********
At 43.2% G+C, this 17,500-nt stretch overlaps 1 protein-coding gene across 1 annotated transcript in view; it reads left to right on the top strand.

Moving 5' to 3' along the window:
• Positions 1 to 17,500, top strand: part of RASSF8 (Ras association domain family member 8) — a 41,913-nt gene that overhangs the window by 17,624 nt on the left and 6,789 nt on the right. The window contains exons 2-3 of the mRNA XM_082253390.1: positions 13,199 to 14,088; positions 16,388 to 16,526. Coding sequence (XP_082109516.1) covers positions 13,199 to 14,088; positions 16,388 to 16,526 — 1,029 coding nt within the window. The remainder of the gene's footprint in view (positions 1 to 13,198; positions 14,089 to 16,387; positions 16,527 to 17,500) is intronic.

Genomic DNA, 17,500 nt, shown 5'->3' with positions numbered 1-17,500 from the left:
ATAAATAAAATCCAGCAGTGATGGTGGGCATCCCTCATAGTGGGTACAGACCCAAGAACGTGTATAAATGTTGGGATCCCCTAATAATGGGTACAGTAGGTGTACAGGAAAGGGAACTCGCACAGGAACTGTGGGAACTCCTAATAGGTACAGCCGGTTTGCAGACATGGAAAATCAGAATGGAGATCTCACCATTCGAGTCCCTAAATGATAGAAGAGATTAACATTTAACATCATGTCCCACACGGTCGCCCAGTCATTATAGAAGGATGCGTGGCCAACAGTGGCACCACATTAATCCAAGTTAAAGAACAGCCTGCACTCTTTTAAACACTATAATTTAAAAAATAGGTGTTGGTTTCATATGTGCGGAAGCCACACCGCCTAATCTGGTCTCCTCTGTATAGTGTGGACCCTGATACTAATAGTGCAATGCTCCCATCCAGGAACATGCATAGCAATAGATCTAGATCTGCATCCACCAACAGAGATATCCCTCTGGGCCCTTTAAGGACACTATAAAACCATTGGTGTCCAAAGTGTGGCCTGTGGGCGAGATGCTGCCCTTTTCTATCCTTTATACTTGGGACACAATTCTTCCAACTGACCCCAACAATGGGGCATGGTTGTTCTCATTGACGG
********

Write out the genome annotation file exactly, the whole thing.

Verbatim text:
At 43.2% G+C, this 17,500-nt stretch overlaps 1 protein-coding gene across 1 annotated transcript in view; it reads left to right on the top strand.

Moving 5' to 3' along the window:
• Positions 1 to 17,500, top strand: part of RASSF8 (Ras association domain family member 8) — a 41,913-nt gene that overhangs the window by 17,624 nt on the left and 6,789 nt on the right. The window contains exons 2-3 of the mRNA XM_082253390.1: positions 13,199 to 14,088; positions 16,388 to 16,526. Coding sequence (XP_082109516.1) covers positions 13,199 to 14,088; positions 16,388 to 16,526 — 1,029 coding nt within the window. The remainder of the gene's footprint in view (positions 1 to 13,198; positions 14,089 to 16,387; positions 16,527 to 17,500) is intronic.

Genomic DNA, 17,500 nt, shown 5'->3' with positions numbered 1-17,500 from the left:
ATAAATAAAATCCAGCAGTGATGGTGGGCATCCCTCATAGTGGGTACAGACCCAAGAACGTGTATAAATGTTGGGATCCCCTAATAATGGGTACAGTAGGTGTACAGGAAAGGGAACTCGCACAGGAACTGTGGGAACTCCTAATAGGTACAGCCGGTTTGCAGACATGGAAAATCAGAATGGAGATCTCACCATTCGAGTCCCTAAATGATAGAAGAGATTAACATTTAACATCATGTCCCACACGGTCGCCCAGTCATTATAGAAGGATGCGTGGCCAACAGTGGCACCACATTAATCCAAGTTAAAGAACAGCCTGCACTCTTTTAAACACTATAATTTAAAAAATAGGTGTTGGTTTCATATGTGCGGAAGCCACACCGCCTAATCTGGTCTCCTCTGTATAGTGTGGACCCTGATACTAATAGTGCAATGCTCCCATCCAGGAACATGCATAGCAATAGATCTAGATCTGCATCCACCAACAGAGATATCCCTCTGGGCCCTTTAAGGACACTATAAAACCATTGGTGTCCAAAGTGTGGCCTGTGGGCGAGATGCTGCCCTTTTCTATCCTTTATACTTGGGACACAATTCTTCCAACTGACCCCAACAATGGGGCATGGTTGTTCTCATTGACGG